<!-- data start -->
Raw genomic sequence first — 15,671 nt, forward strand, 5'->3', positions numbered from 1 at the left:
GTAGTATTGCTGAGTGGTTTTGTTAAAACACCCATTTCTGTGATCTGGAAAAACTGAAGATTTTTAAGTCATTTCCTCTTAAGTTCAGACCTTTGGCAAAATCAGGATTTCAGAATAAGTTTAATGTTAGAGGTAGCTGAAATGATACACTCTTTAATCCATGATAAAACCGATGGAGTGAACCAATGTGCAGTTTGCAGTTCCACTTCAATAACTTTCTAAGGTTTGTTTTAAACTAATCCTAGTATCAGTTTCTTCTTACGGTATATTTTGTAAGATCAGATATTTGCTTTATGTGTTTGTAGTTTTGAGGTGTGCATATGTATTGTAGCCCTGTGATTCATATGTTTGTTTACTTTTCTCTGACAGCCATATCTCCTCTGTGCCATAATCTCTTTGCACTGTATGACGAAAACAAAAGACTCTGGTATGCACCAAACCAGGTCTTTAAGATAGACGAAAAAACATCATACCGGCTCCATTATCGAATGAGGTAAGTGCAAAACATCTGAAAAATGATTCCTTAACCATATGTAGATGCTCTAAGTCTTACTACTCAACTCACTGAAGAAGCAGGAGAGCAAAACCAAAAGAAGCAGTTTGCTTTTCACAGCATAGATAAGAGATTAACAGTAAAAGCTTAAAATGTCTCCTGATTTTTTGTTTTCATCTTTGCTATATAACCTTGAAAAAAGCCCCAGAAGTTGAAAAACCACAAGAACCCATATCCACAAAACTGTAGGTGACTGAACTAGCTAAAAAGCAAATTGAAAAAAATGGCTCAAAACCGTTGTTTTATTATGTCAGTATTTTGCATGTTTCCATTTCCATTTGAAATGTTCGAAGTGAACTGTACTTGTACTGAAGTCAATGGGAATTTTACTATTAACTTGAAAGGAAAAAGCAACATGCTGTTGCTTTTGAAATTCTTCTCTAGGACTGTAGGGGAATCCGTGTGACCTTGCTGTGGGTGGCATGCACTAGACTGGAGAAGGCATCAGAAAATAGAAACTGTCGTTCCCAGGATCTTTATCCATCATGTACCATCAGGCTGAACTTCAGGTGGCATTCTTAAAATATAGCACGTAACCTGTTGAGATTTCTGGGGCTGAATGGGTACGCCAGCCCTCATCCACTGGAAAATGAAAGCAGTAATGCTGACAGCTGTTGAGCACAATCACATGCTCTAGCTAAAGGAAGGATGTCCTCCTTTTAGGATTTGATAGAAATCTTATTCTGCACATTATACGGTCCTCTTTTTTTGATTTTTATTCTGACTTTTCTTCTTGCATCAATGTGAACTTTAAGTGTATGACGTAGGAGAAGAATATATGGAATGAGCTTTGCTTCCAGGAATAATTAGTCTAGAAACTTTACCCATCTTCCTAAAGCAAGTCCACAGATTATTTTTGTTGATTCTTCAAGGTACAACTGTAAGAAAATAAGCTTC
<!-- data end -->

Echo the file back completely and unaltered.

Raw genomic sequence first — 15,671 nt, forward strand, 5'->3', positions numbered from 1 at the left:
GTAGTATTGCTGAGTGGTTTTGTTAAAACACCCATTTCTGTGATCTGGAAAAACTGAAGATTTTTAAGTCATTTCCTCTTAAGTTCAGACCTTTGGCAAAATCAGGATTTCAGAATAAGTTTAATGTTAGAGGTAGCTGAAATGATACACTCTTTAATCCATGATAAAACCGATGGAGTGAACCAATGTGCAGTTTGCAGTTCCACTTCAATAACTTTCTAAGGTTTGTTTTAAACTAATCCTAGTATCAGTTTCTTCTTACGGTATATTTTGTAAGATCAGATATTTGCTTTATGTGTTTGTAGTTTTGAGGTGTGCATATGTATTGTAGCCCTGTGATTCATATGTTTGTTTACTTTTCTCTGACAGCCATATCTCCTCTGTGCCATAATCTCTTTGCACTGTATGACGAAAACAAAAGACTCTGGTATGCACCAAACCAGGTCTTTAAGATAGACGAAAAAACATCATACCGGCTCCATTATCGAATGAGGTAAGTGCAAAACATCTGAAAAATGATTCCTTAACCATATGTAGATGCTCTAAGTCTTACTACTCAACTCACTGAAGAAGCAGGAGAGCAAAACCAAAAGAAGCAGTTTGCTTTTCACAGCATAGATAAGAGATTAACAGTAAAAGCTTAAAATGTCTCCTGATTTTTTGTTTTCATCTTTGCTATATAACCTTGAAAAAAGCCCCAGAAGTTGAAAAACCACAAGAACCCATATCCACAAAACTGTAGGTGACTGAACTAGCTAAAAAGCAAATTGAAAAAAATGGCTCAAAACCGTTGTTTTATTATGTCAGTATTTTGCATGTTTCCATTTCCATTTGAAATGTTCGAAGTGAACTGTACTTGTACTGAAGTCAATGGGAATTTTACTATTAACTTGAAAGGAAAAAGCAACATGCTGTTGCTTTTGAAATTCTTCTCTAGGACTGTAGGGGAATCCGTGTGACCTTGCTGTGGGTGGCATGCACTAGACTGGAGAAGGCATCAGAAAATAGAAACTGTCGTTCCCAGGATCTTTATCCATCATGTACCATCAGGCTGAACTTCAGGTGGCATTCTTAAAATATAGCACGTAACCTGTTGAGATTTCTGGGGCTGAATGGGTACGCCAGCCCTCATCCACTGGAAAATGAAAGCAGTAATGCTGACAGCTGTTGAGCACAATCACATGCTCTAGCTAAAGGAAGGATGTCCTCCTTTTAGGATTTGATAGAAATCTTATTCTGCACATTATACGGTCCTCTTTTTTTGATTTTTATTCTGACTTTTCTTCTTGCATCAATGTGAACTTTAAGTGTATGACGTAGGAGAAGAATATATGGAATGAGCTTTGCTTCCAGGAATAATTAGTCTAGAAACTTTACCCATCTTCCTAAAGCAAGTCCACAGATTATTTTTGTTGATTCTTCAAGGTACAACTGTAAGAAAATAAGCTTC